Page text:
Home » It’s almost official. Bitcoin will be VAT-exempt in the EU

It’s almost official. Bitcoin will be VAT-exempt in the EU


You’ve heard of Bitcoin. Is it primarily a currency or a service?

Its users probably could not care less; for many it will be both. Yet a distinction is necessary. Why? Well, taxes, of course! What else?

If it is primarily a currency, buying or selling bitcoin (exchanging it for your ordinary currency) will make it exempt from VAT. If it is primarily a service, VAT may apply.
So far the treatment differs substantially by country. While Germany or the USA see it primarily as a service (the latter even treating it as property for tax purposes), UK, Denmark or Spain see it more as a currency and therefore generally not liable for VAT.

Since the EU likes to standardize, it was only a matter of time before an EU-wide decision was called for. The call came from Sweden. The European Court of Justice is technically still deliberating but it usually follows the advice given by its Advocate General. That advice has now been published in mid-July and declares that –

Digital currencies are primarily a currency and should be exempt from VAT.

This is a welcome decision. If confirmed, this verdict would not, of course, affect the taxability of a good purchased with Bitcoin – but it would be rather strange to then charge the buyer and seller an extra tax only because of the choice of currency.

Of course we don’t know how widely-used digital currencies will become, but it is interesting to note they have a chance to be even less taxed than regular currency like, say, the Euro. Government-run currencies generally are taxed by a so-called “inflation tax”. When a Government (or its central bank) print more money than is warranted by economic (and technological) growth, it generally (eventually) results in decreased value of the currency. If today’s Euro can only buy 90 cents’ worth of goods tomorrow, it’s as if a 10% tax were applied.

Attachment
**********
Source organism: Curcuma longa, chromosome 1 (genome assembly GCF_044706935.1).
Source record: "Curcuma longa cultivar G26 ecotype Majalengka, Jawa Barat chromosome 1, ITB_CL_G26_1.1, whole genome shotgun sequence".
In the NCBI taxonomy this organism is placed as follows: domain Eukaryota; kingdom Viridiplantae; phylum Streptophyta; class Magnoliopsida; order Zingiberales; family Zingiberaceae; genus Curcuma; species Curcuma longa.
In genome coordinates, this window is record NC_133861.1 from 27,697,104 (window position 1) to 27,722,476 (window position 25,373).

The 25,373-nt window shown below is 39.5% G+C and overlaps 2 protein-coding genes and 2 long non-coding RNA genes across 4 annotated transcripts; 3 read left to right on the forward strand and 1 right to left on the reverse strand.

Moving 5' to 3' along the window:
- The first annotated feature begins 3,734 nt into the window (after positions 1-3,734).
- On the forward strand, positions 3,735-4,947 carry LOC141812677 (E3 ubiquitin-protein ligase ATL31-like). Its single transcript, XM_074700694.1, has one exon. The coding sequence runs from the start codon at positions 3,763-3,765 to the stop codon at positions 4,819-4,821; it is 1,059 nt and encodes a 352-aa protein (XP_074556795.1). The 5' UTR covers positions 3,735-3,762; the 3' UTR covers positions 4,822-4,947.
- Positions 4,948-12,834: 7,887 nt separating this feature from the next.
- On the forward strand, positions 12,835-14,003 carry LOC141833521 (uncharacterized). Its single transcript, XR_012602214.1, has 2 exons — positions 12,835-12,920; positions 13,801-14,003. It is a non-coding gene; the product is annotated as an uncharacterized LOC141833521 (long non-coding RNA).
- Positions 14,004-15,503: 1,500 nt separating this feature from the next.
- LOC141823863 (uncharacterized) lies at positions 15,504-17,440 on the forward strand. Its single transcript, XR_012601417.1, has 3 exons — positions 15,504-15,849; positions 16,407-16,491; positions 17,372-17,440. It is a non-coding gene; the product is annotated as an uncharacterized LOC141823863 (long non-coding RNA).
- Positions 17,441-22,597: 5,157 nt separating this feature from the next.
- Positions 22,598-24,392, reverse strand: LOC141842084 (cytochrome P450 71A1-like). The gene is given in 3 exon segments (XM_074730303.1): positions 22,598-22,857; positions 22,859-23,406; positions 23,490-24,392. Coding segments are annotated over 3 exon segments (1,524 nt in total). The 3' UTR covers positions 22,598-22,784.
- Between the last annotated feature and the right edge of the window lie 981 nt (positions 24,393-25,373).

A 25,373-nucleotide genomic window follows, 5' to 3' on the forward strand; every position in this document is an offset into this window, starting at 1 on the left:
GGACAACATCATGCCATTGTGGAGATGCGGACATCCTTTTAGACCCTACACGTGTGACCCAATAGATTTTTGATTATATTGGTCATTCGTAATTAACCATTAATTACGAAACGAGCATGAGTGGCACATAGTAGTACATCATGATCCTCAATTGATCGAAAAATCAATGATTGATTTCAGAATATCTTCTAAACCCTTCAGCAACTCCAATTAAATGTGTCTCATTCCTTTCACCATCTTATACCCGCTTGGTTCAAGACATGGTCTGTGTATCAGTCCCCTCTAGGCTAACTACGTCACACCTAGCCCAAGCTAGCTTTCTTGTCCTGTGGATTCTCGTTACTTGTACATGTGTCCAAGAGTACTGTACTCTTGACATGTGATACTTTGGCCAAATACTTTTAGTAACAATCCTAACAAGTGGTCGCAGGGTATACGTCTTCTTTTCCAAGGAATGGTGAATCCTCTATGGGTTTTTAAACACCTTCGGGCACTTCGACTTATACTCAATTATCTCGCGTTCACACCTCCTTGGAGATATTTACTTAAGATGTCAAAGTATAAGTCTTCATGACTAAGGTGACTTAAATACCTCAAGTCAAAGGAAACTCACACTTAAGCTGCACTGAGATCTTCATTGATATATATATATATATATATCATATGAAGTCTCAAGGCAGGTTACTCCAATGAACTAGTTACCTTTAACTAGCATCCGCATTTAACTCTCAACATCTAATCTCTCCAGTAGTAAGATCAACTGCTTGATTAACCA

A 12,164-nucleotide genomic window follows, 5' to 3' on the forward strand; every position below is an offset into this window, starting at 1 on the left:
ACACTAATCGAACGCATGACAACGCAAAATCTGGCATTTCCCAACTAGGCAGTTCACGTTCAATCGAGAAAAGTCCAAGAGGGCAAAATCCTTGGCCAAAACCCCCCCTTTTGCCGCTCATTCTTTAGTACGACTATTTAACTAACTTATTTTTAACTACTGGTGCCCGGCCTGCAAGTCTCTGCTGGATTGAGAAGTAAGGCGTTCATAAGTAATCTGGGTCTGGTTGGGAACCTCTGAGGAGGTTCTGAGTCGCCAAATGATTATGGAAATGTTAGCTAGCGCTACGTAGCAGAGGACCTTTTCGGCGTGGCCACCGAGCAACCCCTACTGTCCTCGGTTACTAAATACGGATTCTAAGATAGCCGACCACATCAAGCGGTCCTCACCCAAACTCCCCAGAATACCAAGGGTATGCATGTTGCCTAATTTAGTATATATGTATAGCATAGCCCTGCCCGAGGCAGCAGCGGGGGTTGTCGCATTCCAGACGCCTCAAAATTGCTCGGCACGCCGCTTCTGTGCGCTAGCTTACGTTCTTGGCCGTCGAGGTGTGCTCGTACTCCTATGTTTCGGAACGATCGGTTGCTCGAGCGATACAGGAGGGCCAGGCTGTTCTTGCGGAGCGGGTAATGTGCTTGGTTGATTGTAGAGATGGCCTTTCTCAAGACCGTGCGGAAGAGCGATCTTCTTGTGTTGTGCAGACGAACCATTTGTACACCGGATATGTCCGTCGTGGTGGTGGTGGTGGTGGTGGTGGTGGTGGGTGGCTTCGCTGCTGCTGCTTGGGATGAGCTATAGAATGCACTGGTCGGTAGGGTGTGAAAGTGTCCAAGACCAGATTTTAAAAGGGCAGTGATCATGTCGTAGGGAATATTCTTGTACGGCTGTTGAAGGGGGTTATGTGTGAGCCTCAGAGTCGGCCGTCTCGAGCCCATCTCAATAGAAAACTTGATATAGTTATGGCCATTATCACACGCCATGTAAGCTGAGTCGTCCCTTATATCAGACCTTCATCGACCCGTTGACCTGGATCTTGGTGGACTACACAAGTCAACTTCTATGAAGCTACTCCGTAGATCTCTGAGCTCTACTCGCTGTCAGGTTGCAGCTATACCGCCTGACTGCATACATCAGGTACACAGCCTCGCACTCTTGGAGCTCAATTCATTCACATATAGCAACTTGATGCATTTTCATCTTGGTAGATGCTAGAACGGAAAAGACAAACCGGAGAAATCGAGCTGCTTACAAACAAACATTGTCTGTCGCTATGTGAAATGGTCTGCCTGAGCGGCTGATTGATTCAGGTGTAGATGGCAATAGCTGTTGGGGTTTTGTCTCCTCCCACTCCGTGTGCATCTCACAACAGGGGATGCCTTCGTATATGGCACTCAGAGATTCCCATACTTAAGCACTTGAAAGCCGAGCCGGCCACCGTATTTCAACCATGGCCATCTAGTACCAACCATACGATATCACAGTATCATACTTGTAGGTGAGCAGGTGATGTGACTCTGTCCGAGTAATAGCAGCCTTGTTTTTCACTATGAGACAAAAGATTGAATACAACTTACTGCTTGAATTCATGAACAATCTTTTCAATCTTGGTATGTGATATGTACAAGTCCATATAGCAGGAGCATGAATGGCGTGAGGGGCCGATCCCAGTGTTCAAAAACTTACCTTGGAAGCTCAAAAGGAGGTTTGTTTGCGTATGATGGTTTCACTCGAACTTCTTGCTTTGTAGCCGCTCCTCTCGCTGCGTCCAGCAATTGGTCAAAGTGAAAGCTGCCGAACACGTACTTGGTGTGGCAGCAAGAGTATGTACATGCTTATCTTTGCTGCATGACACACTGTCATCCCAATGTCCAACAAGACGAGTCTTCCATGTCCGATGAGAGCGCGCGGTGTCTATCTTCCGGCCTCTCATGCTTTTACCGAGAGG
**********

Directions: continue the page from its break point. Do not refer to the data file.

Bitcoin is not immune from fluctuations in value either – but that value will be determined by the relative scarcities of goods it can buy, not by arbitrary changes in its quantity in circulation. (Only 21 million Bitcoins can ever exist.This is determined by a computer algorithm integral to the whole system. At present Bitcoin users can still “mine” new Bitcoins by running very lengthy calculations on supercomputers, but each one is increasingly more difficult as we approach the absolute maximum.)

Bitcoin as a currency therefore in a certain sense also provides a service (!) called “insurance against government currency’s inflation tax”. Similar service can also be bought by other means on standard financial markets – but it needs to be paid for extra, it does not come automatically with the currency function.

In fact, Bitcoin offers many further services, usually involving insurance, usually against strong government action: speed and security

Speed. Transfering value across state boundaries or even continents can be instantaneous, something which banks do not generally match. Instant wire transfers through non-bank services are usually rather expensive. True, bank cards can achieve similar speed (if the money is a payment for a purchase), but again – at a higher price (usually borne by the seller). Bitcoin fees are much smaller, if any at all.
Security against buyer. Credit cards can be “schemed” by cardholders when they ask their bank for (and often get) a chargeback after they received the goods. Bitcoin payment is final.

Security against seller. Identity and payment details are often retained by the seller who passes it on, voluntarily or through hackers. Bitcoin payment information is by design undisclosed. Trying to replicate this “insurance against identity theft” service would involve reliance on cash and would therefore exclude online purchases.

Security against government confiscation. Government can attack your wealth stored in a traditional currency (in a bank) not only through an inflation tax, but as the example of Cyprus in 2013 demonstrates, also through outright confiscation. Even if the money is in officially licensed banks. When things get worse still, not even cash in the wallet is safe – governments can (and do) declare a general currency reform.

So, in spite of the published opinion, services actually turn out to be an important component of what Bitcoin is and does. When they are bought through other means, VAT normally applies.

Future is uncertain.

No doubt some EU governments will continue to try to tax digital currencies in one way or another, in spite of any current Court decision. Especially if they become more popular.

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